KNOXVILLE — Want a little something to remember Pat Summitt's record 880th career coaching victory? Thanks to the University of Tennessee and more than 600 businesses, Lady Vols' fans can pick and choose from a poster and six different T-shirts.
It's all part of the business side of college sports that keeps the university ranked among the top 10 in the country in merchandise sales.
Tennessee currently is running sixth behind Michigan, Texas, Georgia, Oklahoma and North Carolina for the fiscal year 2005 with $1.95 million in royalties so far.
Companies like Bacon & Co. shipped out items celebrating Summitt's 880th victory hours after her Lady Vols beat Purdue 75-54 last week, adding to the officially licensed memorabilia that ranges from infant clothing to coffins — all with the UT logo.
''Our fans will buy almost anything,'' said Chris Fuller, UT's assistant athletic director for sales and marketing. ''And I say that in a very complimentary way.''
The university's royalty rate is 8.5 percent of an item's wholesale amount, and UT has collected more than $18.8 million worth of royalties since 1998, and $18.5 million of that comes from UT-Knoxville. The royalty rate equates to more than $200 million worth of sales.
That makes the university one of the country's biggest sellers, according to The Collegiate Licensing Co., which represents nearly 200 universities and colleges, bowl games, conferences and the NCAA.
Tennessee ranked third behind North Carolina and Michigan in 2002 and 2003 before dipping to eighth in 2004 just behind Georgia and ahead of Florida. UT led the country in 1999 after winning the 1998 national championship in football.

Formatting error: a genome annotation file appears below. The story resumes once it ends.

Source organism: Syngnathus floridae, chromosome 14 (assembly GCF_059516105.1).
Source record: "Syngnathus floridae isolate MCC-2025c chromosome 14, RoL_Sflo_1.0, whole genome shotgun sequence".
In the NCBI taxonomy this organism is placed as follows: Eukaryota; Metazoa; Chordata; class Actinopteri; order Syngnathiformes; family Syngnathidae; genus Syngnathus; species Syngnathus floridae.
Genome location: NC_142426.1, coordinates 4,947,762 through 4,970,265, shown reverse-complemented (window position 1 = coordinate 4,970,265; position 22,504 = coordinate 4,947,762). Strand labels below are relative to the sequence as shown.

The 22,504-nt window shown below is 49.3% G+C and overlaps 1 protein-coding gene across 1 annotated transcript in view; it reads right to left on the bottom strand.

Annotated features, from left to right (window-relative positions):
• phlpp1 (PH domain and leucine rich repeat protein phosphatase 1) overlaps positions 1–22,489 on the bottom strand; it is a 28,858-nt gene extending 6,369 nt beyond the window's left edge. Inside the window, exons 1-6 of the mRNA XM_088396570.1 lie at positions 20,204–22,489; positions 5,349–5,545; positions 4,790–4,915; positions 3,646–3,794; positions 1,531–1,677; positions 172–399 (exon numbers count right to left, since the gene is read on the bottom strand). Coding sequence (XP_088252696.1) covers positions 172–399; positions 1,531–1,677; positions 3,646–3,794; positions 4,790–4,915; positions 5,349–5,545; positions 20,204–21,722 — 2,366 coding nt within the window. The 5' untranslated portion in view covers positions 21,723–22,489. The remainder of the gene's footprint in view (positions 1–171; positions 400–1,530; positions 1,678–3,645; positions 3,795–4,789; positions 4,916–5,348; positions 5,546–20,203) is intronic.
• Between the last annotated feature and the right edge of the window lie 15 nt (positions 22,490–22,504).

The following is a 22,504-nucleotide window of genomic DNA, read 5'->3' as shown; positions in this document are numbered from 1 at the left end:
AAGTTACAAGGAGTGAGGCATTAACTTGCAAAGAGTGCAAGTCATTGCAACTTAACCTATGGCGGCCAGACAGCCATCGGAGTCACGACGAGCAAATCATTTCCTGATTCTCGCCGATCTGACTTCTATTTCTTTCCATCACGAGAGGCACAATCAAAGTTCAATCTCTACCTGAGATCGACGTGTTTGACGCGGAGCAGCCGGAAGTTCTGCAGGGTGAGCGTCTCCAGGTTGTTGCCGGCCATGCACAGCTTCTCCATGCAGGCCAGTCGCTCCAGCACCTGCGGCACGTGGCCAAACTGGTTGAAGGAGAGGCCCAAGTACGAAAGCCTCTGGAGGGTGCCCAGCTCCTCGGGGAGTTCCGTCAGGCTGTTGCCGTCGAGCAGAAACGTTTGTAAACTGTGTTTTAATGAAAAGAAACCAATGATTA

''They actually had the largest royalty success for a national championship,'' said Derek Eiler, CLC's chief operating officer.
CLC operates as a middleman for schools by licensing products to companies, and licensing allows universities to control how their logos are used and the quality of those goods produced.
''Our obligation is to keep looking at what we are offering,'' Fuller said. ''You are always balancing a contemporary look with a traditional look.''
Currently, UT officials are trying to freshen up some of the school's trademarks, symbols and designs. That includes an image of a growling Smokey mascot that is more streamlined and colorful than the current one without straying too far from tradition.
''It's really important that you don't get carried away,'' Fuller said.
UT splits the money made off its licensing fees between athletics and academics with most used for scholarships. That includes the more than $100,000 made off EA Sports' NCAA Football last year.
Not all items sell, for example the dog food CLC was asked to license. Some items never hit the market and are destroyed as in 2001 when Tennessee lost to LSU in the Southeastern Conference football championship game.
''We've had a good string of wins, and we've also had a few losses,'' said Jed Dance, an executive in the Knoxville-based Bacon & Co.